For example, when a patient has an x-ray of the chest area, they are often asked to hold their breath. I will make the suggestion that the provider explains the procedure to the patient in its entirety before they begin. The three of us come to an agreement about how to cue the patient to hold their breath and release it. Ensuring the patient understands the instructions is essential to generating accurate test results while simultaneously fostering patient dignity and respect.
I also understand that the provider’s goals must be my goals.
I recently interpreted for a patient who had a kidney transplant. The provider was not confident that the patient understood he must not bend, lift, or twist for four weeks or he may damage the new kidney. Through my medical interpreter training and my knowledge of Deaf culture, I understand that many Deaf patients incorporate new concepts through those which are more familiar. In this situation, the provider’s goal was to ensure the patient understood the instructions before discharge. I asked the patient if he had ever eaten a bacon, lettuce, and tomato sandwich. I used the first letter of each word to help the patient remember the provider’s instructions. No B (Bacon)-Bending, no L (Lettuce)-Lifting, and no T (Tomato)-Twisting until the following month.
A concept that can be difficult to communicate to providers is the need for a Certified Deaf Interpreter (CDI). We all know that a CDI is helpful when a patient uses non-standard signs, like home signs, or is from another country. But when a patient experiences a major trauma, they are so focused on the immediate crisis that their second language is much harder to maintain. This means that even when the hearing interpreter can understand the patient’s signing style, a Deaf patient in a critical situation may prefer communicating through a native signer, who I refer to as a ‘language specialist’. The term ‘specialist’ is often used in healthcare settings. For example, a cardiologist, a specialist who cares for the heart, may call on a more unique specialist, an electrophysiologist. In the same vein (yes… pun intended), a language specialist (the hearing interpreter) may need the assistance of a more native specialist who can assist in ensuring the patient’s communication needs are met and the provider’s goals are accomplished. Using the same terminology as the medical provider makes it much easier to accomplish the mutual goal of excellent patient care.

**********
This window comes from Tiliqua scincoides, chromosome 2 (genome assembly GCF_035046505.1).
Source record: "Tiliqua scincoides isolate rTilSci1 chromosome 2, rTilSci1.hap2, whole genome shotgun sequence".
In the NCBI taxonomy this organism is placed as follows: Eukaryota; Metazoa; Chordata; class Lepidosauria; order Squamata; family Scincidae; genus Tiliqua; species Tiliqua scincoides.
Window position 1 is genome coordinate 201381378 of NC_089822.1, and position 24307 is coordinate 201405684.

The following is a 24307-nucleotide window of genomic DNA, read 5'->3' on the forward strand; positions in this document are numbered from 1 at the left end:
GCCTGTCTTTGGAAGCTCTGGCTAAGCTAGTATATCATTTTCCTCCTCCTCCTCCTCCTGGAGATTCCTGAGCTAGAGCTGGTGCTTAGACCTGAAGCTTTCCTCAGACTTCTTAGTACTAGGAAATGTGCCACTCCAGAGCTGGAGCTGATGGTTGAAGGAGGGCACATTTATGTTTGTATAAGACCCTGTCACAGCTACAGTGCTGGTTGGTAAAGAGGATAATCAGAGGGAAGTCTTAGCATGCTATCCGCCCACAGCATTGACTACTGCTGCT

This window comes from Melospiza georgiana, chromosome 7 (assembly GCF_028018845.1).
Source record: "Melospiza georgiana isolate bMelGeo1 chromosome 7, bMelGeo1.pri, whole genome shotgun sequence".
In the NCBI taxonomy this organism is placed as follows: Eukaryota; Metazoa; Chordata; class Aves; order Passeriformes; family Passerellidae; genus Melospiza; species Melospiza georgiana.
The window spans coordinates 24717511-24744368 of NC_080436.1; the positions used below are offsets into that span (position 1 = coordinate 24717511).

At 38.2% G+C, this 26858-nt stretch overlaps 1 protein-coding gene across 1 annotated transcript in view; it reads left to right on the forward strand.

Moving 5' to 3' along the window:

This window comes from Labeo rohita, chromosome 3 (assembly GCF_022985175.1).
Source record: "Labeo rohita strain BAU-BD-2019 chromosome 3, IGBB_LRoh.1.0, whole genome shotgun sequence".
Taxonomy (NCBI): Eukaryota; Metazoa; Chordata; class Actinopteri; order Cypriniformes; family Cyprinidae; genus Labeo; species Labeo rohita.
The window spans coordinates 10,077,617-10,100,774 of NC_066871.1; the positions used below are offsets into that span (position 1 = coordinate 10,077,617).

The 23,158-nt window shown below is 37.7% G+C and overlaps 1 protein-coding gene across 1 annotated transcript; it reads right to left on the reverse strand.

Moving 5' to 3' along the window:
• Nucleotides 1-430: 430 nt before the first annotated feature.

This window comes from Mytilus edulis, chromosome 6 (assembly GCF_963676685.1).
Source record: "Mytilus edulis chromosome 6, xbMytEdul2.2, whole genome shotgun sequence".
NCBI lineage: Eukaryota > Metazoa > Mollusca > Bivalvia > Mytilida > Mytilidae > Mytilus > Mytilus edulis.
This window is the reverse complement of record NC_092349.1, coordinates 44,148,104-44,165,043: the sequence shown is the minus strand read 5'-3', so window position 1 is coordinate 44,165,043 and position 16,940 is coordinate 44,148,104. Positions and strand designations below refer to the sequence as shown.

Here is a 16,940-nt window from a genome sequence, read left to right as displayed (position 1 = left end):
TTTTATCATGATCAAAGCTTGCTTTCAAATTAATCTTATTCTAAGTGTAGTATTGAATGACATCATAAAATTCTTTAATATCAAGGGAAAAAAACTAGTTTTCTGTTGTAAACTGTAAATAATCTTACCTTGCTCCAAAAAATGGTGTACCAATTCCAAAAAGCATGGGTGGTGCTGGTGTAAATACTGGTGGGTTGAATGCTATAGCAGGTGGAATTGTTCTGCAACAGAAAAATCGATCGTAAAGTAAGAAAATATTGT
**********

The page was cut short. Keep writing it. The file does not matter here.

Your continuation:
I have a couple pieces of advice for healthcare interpreters, regardless of whether the interpreter is just entering the field or has decades of experience. The first is to utilize resources such as the internet, apps, and specialized workshops to enhance your knowledge. The other is to become involved in regular peer consultation or structured supervision to reduce the negative effects of vicarious trauma or work-related stressors and promote continuous learning and self-analysis.
As professional healthcare interpreters, in addition to incorporating biomedical ethics in our daily work, we also have the responsibility to maintain the goals of the environment, no matter the meeting or appointment type. This includes fidelity to the message being conveyed and to the desired result of the members involved, and an awareness of what needs to be accomplished in that moment. Our willingness to pursue ongoing professional growth and education ultimately translates to better services for the Deaf patients we serve.